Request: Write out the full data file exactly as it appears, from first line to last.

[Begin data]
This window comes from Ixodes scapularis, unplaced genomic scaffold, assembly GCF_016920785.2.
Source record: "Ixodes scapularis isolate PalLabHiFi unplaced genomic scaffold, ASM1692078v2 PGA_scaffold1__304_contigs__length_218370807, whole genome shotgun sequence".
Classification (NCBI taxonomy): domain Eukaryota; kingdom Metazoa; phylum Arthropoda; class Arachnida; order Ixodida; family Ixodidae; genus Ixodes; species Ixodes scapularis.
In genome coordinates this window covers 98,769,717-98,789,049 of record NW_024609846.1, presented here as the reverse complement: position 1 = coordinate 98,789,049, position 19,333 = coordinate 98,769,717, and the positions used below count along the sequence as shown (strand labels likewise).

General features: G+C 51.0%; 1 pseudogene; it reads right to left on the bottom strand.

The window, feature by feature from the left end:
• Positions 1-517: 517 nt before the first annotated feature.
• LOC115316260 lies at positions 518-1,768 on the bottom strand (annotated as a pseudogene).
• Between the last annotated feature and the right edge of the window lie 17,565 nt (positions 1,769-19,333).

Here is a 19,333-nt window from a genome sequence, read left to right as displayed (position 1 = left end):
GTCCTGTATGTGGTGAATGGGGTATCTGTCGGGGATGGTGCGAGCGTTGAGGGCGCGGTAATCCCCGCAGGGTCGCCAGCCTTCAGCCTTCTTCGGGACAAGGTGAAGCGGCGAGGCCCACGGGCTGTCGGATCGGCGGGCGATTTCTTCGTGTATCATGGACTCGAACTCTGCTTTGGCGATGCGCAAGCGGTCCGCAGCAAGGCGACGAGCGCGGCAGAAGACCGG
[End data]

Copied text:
This window comes from Ixodes scapularis, unplaced genomic scaffold, assembly GCF_016920785.2.
Source record: "Ixodes scapularis isolate PalLabHiFi unplaced genomic scaffold, ASM1692078v2 PGA_scaffold1__304_contigs__length_218370807, whole genome shotgun sequence".
Classification (NCBI taxonomy): domain Eukaryota; kingdom Metazoa; phylum Arthropoda; class Arachnida; order Ixodida; family Ixodidae; genus Ixodes; species Ixodes scapularis.
In genome coordinates this window covers 98,769,717-98,789,049 of record NW_024609846.1, presented here as the reverse complement: position 1 = coordinate 98,789,049, position 19,333 = coordinate 98,769,717, and the positions used below count along the sequence as shown (strand labels likewise).

General features: G+C 51.0%; 1 pseudogene; it reads right to left on the bottom strand.

The window, feature by feature from the left end:
• Positions 1-517: 517 nt before the first annotated feature.
• LOC115316260 lies at positions 518-1,768 on the bottom strand (annotated as a pseudogene).
• Between the last annotated feature and the right edge of the window lie 17,565 nt (positions 1,769-19,333).

Here is a 19,333-nt window from a genome sequence, read left to right as displayed (position 1 = left end):
GTCCTGTATGTGGTGAATGGGGTATCTGTCGGGGATGGTGCGAGCGTTGAGGGCGCGGTAATCCCCGCAGGGTCGCCAGCCTTCAGCCTTCTTCGGGACAAGGTGAAGCGGCGAGGCCCACGGGCTGTCGGATCGGCGGGCGATTTCTTCGTGTATCATGGACTCGAACTCTGCTTTGGCGATGCGCAAGCGGTCCGCAGCAAGGCGACGAGCGCGGCAGAAGACCGG